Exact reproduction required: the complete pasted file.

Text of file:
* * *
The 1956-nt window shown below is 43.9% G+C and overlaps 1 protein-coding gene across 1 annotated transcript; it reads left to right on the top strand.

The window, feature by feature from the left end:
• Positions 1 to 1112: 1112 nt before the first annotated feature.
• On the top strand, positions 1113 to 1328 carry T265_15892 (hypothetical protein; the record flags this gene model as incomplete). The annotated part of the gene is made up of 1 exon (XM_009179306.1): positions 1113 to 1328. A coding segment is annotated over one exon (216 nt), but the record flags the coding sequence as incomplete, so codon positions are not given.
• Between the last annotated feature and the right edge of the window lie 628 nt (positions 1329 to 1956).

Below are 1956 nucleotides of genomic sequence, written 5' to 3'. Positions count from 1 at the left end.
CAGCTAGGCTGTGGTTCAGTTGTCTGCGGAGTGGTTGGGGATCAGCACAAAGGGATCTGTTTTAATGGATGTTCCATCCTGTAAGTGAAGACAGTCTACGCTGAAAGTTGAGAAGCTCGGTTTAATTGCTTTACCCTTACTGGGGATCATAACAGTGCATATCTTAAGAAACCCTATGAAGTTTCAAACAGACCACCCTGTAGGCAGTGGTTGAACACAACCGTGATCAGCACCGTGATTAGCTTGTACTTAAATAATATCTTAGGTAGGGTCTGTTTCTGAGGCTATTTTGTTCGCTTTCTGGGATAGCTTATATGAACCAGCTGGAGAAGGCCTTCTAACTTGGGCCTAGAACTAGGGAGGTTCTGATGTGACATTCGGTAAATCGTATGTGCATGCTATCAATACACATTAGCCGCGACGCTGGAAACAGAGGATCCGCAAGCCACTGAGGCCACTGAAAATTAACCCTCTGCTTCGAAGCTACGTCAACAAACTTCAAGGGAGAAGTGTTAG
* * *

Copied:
The 1956-nt window shown below is 43.9% G+C and overlaps 1 protein-coding gene across 1 annotated transcript; it reads left to right on the top strand.

The window, feature by feature from the left end:
• Positions 1 to 1112: 1112 nt before the first annotated feature.
• On the top strand, positions 1113 to 1328 carry T265_15892 (hypothetical protein; the record flags this gene model as incomplete). The annotated part of the gene is made up of 1 exon (XM_009179306.1): positions 1113 to 1328. A coding segment is annotated over one exon (216 nt), but the record flags the coding sequence as incomplete, so codon positions are not given.
• Between the last annotated feature and the right edge of the window lie 628 nt (positions 1329 to 1956).

Below are 1956 nucleotides of genomic sequence, written 5' to 3'. Positions count from 1 at the left end.
CAGCTAGGCTGTGGTTCAGTTGTCTGCGGAGTGGTTGGGGATCAGCACAAAGGGATCTGTTTTAATGGATGTTCCATCCTGTAAGTGAAGACAGTCTACGCTGAAAGTTGAGAAGCTCGGTTTAATTGCTTTACCCTTACTGGGGATCATAACAGTGCATATCTTAAGAAACCCTATGAAGTTTCAAACAGACCACCCTGTAGGCAGTGGTTGAACACAACCGTGATCAGCACCGTGATTAGCTTGTACTTAAATAATATCTTAGGTAGGGTCTGTTTCTGAGGCTATTTTGTTCGCTTTCTGGGATAGCTTATATGAACCAGCTGGAGAAGGCCTTCTAACTTGGGCCTAGAACTAGGGAGGTTCTGATGTGACATTCGGTAAATCGTATGTGCATGCTATCAATACACATTAGCCGCGACGCTGGAAACAGAGGATCCGCAAGCCACTGAGGCCACTGAAAATTAACCCTCTGCTTCGAAGCTACGTCAACAAACTTCAAGGGAGAAGTGTTAG